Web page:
In many circles, former Failure mastermind Ken Andrews is remembered for being the creative force behind the seminal 1996 release Fantastic Planet, a droning, ambient space rock gem that remained just under the radar in the midst of alternative rock’s short-lived heyday. (Andrews’ most recent project, Year of the Rabbit, released its Elektra debut last year to even less fanfare.)
For Bryan Roach, singer/guitarist of local rock outfit The Adored, Failure and Year of the Rabbit are mere footnotes to Andrews’ more recent production work on acts like Creeper Lagoon (a band Roach lists among his favorites), Sense Field, and Pete Yorn. “I wish our stuff sounded like Ken Andrews; I actually love his sound,” Roach says in response to recent message board postings that describe The Adored as the Foo Fighters melded with Andrews’ rather shimmery production style.
Would you say that’s an accurate description?
I don’t think that we’re quite as aggressive as the Foo Fighters; I think that we’re a little bit more poppier—I hate that word—I guess. We’ve had tons of other comparisons; they’re usually justified. I remember reading that someone was listening to one of our songs and mentioned Pedro the Lion—that’s one of my favorite bands—but c’mon, how’d you hear that? It’s gotta be in there somewhere, but where were you hearing that?
But is it safe to say you were kind of going for that rather raw, stripped down sound that the Foo Fighters tend to favor?
I don’t know if I’m ever headed in a direction. The more I think I can define the direction, the narrower the hallway that I’m walking down when it comes to writing. I’ve always been a fan of big, simple musical moments. I think the Foo Fighters, Coldplay, U2, Oasis, R.E.M., Pedro… I think that’s what I was going for: just big.
So you played all the instruments on the band’s first batch of demos?
Yeah, except for the drums.
How long have you been playing music?
Not long enough. I began playing the electric guitar in Fly Nova. I don’t think I’m all that great at it actually. I think when I buried myself in my basement [to write the initial Adored demos], I decided I was going to take control of my own career, destiny, blah, blah, blah. The only reason I started playing bass on the recordings was because I didn’t have anyone to play bass. The guys in my last band were really good at what they did. I think that I learned a lot from them. I think that I basically took what I wanted from that, and left behind what I didn’t.
After the bidding war surrounding their debut EP settled, Nashville rockers—a Smiths throwback of sorts—Celebrity, wound up on Doghouse Records, an aspiring indie label that, quite unfortunately, couldn’t give the band’s 2003 full-length debut, “Lovesick” the push that it deserved. Celebrity made a minor buzz with the release, but, for the most part, “Lovesick” remains one of the better releases from 2003 that you haven’t heard.
Roach says it wasn’t until he exhausted his musical resources in St. Louis that he called upon his manager, who also manages Celebrity and The Juliana Theory, for help, that brothers Jesse and Matt Fine, Celebrity’s bassist and drummer, respectively, joined The Adored. Guitarist Tedd Foxx, also a Nashville native, joined the band soon after.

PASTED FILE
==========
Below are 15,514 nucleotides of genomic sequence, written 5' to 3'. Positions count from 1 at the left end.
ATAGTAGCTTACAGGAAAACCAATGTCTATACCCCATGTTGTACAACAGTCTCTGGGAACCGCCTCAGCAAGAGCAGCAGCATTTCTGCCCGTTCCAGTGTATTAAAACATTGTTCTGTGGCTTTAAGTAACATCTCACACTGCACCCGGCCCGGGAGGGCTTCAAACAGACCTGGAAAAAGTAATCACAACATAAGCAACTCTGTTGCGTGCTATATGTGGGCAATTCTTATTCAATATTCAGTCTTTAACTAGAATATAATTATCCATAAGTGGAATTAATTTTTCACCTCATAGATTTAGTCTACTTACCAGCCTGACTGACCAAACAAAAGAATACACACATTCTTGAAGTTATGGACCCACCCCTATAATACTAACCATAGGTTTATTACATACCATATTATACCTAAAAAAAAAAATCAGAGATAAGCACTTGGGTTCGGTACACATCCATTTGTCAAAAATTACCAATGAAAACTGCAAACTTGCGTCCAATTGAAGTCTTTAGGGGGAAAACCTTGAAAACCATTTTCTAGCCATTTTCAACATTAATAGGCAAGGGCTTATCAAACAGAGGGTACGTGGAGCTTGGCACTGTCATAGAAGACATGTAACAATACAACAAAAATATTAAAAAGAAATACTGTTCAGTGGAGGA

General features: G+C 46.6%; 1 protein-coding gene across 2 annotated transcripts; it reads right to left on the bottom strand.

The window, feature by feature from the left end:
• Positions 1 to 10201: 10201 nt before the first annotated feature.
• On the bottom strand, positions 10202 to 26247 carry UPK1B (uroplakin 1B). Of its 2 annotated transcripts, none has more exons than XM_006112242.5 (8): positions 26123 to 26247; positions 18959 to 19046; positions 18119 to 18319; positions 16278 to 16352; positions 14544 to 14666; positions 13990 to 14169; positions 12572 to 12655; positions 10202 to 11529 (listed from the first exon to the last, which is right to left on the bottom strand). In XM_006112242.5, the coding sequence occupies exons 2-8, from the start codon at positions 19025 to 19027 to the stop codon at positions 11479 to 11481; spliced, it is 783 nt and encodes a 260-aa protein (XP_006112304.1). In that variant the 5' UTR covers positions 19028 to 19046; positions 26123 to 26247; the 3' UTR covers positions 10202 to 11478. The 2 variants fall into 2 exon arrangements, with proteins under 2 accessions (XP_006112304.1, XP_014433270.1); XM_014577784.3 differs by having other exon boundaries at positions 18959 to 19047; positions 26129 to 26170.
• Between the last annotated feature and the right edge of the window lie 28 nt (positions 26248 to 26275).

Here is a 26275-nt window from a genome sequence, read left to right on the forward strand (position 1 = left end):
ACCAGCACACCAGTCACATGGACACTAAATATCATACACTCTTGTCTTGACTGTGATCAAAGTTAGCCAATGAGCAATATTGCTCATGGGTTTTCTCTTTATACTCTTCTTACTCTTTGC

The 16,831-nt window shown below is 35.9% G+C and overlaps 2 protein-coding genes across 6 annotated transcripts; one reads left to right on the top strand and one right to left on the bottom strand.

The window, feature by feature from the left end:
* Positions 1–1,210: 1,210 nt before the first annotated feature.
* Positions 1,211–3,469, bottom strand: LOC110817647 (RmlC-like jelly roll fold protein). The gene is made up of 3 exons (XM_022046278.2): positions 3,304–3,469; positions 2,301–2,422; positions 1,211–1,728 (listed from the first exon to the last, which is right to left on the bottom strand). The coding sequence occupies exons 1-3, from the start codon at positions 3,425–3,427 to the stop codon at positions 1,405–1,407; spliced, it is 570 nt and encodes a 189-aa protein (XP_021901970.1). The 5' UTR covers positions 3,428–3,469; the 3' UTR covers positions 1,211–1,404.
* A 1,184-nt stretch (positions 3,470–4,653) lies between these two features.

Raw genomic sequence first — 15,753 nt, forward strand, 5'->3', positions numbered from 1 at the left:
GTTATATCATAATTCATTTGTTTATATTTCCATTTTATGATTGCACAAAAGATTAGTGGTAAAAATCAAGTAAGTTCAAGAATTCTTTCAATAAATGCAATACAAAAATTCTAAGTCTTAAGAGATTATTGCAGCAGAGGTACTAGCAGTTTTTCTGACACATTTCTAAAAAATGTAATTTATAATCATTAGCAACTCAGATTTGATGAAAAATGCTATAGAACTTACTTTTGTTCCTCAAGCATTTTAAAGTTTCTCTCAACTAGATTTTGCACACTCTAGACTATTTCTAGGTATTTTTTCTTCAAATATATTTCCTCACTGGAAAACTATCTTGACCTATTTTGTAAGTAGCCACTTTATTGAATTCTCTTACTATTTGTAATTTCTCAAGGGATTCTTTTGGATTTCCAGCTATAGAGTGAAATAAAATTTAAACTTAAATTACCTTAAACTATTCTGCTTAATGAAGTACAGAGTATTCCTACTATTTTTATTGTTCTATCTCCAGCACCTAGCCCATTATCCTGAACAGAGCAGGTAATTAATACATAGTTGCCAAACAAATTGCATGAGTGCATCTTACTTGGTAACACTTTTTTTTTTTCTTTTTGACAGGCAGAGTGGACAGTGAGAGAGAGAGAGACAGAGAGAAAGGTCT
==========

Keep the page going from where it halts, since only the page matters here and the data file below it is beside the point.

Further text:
So, do the other guys generally come to St. Louis to practice, or do you go to Nashville?
Mostly me going to Nashville because it’s one car as opposed to three, and this is what I do and that’s it, so I have a little bit more flexibility. I wouldn’t say we’ve played any more rehearsals than we have shows. The guys in my band are easily the most roadworthy dudes I’ve ever played with. They’re just on top of their games.
At this point, you actually haven’t recorded with the other guys?
We’d love to start or at least make plans to make a record before the end of the year. We’ll definitely do some recording here in the next three or fourth months. Basically right now, we don’t have any shows booked and we’re probably going to block a little bit of time out to write. How we go about doing that is yet to be determined. It’s still a pretty new relationship.
So, you guys opened for Kiss not too long ago?
Yeah, it was pretty insane. We didn’t know what to expect. It was laid back; it wasn’t that big of a deal. We didn’t get to meet anybody or anything. That would have been classic.
How do you go about getting on a show with Kiss?
That show a guy at Clear Channel offered us after seeing us at Pointfest. Actually the same guy that offered us the gig at Pointfest came and saw us play and was like “hey, you guys wanna do it?” Ah yeah. We didn’t really think that was something you can turn down.
Were you a KISS fan growing up?
When I was super super young, my dad had an eight track with that song “I Was Made for Lovin’ You”—I don’t even know what album it was. I remember before he got rid of that thing, there was definitely a time when we sang along to it.
At present, The Adored has no shows scheduled as they prepare to write and eventually record their debut full-length. The band has made three of its demo songs available for streaming at their official Web site, www.theadored.net.